A Kansas City man, Kevin Strickland, was jailed for more than 40 years for three murders back in the 1970s.
Chapter 1: Finally Free
On Tuesday, November 23, 2021 Strickland finally walked free, having been innocent the whole time, a judge ruled.
Judge James Welsh, a retired Missouri Court of Appeals judge, ruled after a three-day evidentiary hearing requested by a Jackson County prosecutor, who said the evidence used to convict Strickland had since been recanted or disproven.
Welsh wrote in his judgment that “clear and convincing evidence” was presented that “undermines the Court’s confidence in the judgment of conviction.” He also noted that no physical evidence linked Strickland to the crime scene and that a key witness recanted her original statement before her death.
“Under these unique circumstances, the Court’s confidence in Strickland’s convictions is so undermined that it cannot stand, and the judgment of conviction must be set aside,” Welsh wrote, ordering Strickland’s immediate release.
Chapter 2: The Original Conviction
Kevin Strickland was only 18 years old when his entire life changed.
On April 25, 1978, three people were shot and killed in a Kansas City home: Larry Ingram, 21; John Walker, 20; and Sherrie Black, 22.
Strickland says he was at home watching television when the murders happened.
It took two trials to convict him, the first one ending in a hung jury when the only black juror, a woman, said Strickland should be acquitted. In the second trial, an all-white jury decided his fate.
Cynthia Douglas, the only person to survive the shootings, initially identified Strickland as one of four men who shot the victims. She testified to that during his two trials.
But later, she said she was pressured by police to choose Strickland and tried for years to alert political and legal experts to help her prove she had identified the wrong man, according to testimony during the hearing from her family, friends, and a co-worker. Cynthia Douglas died in 2015.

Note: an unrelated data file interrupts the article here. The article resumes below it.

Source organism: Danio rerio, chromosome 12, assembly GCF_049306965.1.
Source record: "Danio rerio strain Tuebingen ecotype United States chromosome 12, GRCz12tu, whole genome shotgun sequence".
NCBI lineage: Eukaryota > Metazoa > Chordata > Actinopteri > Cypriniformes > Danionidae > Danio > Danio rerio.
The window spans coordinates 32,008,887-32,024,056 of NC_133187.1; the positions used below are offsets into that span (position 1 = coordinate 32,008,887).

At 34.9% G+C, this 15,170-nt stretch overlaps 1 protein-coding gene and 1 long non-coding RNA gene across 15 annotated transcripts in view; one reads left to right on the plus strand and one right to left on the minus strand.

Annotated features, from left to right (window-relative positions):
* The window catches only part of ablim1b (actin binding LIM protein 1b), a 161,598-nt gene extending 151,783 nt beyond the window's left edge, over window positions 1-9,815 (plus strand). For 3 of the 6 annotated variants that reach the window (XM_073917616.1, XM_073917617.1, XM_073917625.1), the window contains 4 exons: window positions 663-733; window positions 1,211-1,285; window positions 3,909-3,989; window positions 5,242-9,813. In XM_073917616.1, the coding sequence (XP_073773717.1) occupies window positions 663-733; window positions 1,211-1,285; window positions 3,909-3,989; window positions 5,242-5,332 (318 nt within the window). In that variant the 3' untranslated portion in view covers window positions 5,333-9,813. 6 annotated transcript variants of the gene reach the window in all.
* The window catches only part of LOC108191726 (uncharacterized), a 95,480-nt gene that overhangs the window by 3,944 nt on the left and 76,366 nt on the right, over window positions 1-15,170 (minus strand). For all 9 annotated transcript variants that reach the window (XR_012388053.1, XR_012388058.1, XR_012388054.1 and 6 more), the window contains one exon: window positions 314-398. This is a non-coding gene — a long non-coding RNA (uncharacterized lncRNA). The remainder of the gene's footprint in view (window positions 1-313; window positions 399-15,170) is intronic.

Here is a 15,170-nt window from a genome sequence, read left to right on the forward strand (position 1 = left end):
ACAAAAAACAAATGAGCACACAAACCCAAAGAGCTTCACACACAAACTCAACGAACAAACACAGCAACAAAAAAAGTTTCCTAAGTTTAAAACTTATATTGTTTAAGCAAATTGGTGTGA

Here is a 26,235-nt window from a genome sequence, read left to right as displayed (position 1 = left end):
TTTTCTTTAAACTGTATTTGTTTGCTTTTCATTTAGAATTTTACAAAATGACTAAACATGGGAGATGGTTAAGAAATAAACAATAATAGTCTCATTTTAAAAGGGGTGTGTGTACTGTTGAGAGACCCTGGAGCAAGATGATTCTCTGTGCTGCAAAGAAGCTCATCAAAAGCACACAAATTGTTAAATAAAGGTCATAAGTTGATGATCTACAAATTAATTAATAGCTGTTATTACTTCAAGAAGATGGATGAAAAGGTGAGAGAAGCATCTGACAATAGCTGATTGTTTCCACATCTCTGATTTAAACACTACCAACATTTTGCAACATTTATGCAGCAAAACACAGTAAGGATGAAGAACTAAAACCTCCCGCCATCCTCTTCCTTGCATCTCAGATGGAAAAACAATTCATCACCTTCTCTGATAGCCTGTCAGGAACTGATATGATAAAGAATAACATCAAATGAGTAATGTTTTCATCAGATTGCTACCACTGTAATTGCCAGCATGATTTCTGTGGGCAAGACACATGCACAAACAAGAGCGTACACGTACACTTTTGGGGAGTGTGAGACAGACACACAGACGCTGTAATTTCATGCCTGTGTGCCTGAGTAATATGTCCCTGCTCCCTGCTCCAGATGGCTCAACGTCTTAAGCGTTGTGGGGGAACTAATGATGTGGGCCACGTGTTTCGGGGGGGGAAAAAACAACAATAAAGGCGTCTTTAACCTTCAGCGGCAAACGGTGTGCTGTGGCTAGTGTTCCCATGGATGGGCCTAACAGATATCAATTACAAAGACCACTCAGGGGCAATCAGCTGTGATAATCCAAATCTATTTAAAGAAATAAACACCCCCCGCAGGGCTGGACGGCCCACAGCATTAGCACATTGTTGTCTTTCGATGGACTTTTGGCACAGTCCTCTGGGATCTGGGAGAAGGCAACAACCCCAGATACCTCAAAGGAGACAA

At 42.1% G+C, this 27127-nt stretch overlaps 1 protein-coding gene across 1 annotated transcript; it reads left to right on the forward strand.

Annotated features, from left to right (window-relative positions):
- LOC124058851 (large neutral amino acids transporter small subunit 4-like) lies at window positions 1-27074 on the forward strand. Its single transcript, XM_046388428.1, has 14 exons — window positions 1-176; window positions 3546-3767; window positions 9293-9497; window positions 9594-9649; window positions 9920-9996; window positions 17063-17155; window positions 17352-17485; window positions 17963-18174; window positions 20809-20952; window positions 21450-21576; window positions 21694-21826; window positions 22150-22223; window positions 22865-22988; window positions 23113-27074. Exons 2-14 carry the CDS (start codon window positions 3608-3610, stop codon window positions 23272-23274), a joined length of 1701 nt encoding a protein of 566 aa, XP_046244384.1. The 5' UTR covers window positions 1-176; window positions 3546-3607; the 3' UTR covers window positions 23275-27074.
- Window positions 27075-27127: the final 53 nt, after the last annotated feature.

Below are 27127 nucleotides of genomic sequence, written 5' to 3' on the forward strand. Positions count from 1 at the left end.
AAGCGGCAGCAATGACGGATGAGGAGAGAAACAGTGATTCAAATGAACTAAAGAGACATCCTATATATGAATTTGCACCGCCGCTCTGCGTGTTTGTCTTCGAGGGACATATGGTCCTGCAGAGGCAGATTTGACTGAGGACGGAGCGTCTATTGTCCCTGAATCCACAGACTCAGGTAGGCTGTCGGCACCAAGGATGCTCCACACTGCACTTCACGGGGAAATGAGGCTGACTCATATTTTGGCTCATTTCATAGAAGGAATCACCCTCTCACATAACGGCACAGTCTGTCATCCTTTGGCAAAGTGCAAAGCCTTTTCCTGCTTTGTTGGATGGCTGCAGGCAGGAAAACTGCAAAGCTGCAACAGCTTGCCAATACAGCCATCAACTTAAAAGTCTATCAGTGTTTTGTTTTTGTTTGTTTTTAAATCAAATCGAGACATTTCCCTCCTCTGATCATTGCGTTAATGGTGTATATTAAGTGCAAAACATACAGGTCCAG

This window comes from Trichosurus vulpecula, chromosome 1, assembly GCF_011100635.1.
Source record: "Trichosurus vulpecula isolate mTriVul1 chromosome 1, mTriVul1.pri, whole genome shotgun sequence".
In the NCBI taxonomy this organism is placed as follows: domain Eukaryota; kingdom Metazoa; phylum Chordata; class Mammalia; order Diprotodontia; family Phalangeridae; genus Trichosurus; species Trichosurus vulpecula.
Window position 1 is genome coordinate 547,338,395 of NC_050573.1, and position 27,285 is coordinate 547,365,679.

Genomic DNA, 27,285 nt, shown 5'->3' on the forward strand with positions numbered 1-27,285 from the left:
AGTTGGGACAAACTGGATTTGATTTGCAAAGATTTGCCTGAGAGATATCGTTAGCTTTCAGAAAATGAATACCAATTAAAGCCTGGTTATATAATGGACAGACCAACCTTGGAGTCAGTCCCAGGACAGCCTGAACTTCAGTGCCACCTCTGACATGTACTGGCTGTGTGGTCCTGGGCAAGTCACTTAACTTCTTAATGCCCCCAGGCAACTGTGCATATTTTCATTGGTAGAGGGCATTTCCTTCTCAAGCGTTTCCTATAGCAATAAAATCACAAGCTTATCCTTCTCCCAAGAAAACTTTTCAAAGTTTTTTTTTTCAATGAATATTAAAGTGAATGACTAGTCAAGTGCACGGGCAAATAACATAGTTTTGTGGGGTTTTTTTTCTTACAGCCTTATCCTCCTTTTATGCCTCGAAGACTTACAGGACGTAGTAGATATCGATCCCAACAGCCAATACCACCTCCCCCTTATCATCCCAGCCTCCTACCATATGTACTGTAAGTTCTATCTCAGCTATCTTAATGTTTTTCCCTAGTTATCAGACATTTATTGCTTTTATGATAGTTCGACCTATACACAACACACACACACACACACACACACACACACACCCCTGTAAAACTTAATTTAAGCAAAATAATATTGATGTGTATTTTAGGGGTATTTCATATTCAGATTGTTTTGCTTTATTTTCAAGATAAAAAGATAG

During the evidentiary hearing, attorneys for the Missouri Attorney General's office argued that there was not a paper trail that proved Douglas tried to recant her identification of Strickland, saying the theory was based on “hearsay, upon hearsay, upon hearsay,”
The judge also noted that two other men convicted in the killings later insisted Strickland wasn’t involved. They named two other suspects who were never charged.
During his testimony, Strickland also denied suggestions that he offered Cynthia Douglas $300 to “keep her mouth shut,” and said he had never visited the house where the murders occurred before they happened.
Chapter 3: 4 Decades in Prison
Being jailed for 4 decades, Strickland lost half of his life to the justice system that wronged him.
“Even when the prosecutor is on your side, it took months and months for Mr. Strickland to come home and he still had to come home to a system that will not provide him any compensation for the 43 years he lost," said Tricia Rojo Bushnell, executive director of the Midwest Innocence Project, who stood by Strickland's side as he was released.
Strickland has served the seventh longest wrongful imprisonment acknowledged in American history.
The state only allows wrongful imprisonment payments to people exonerated through DNA evidence, so Strickland doesn’t qualify. While he eventually walked away with his freedom, he can never get those 43 years back.
“That is not justice," Bushnell said.
However, a GoFundMe has been started for Kevin Strickland. You can donate to it by clicking here.
Chapter 4: Donations pour in
More than $1.4 million has been raised for a man who spent 43 years behind bars before a judge overturned his conviction in a triple killing, according to the Associated Press. The GoFundMe fundraiser to benefit Kevin Strickland had raised nearly $1.5 million as of Saturday evening.
The state only allows wrongful imprisonment payments to people who were exonerated through DNA evidence, so the 62-year-old Strickland wouldn't qualify.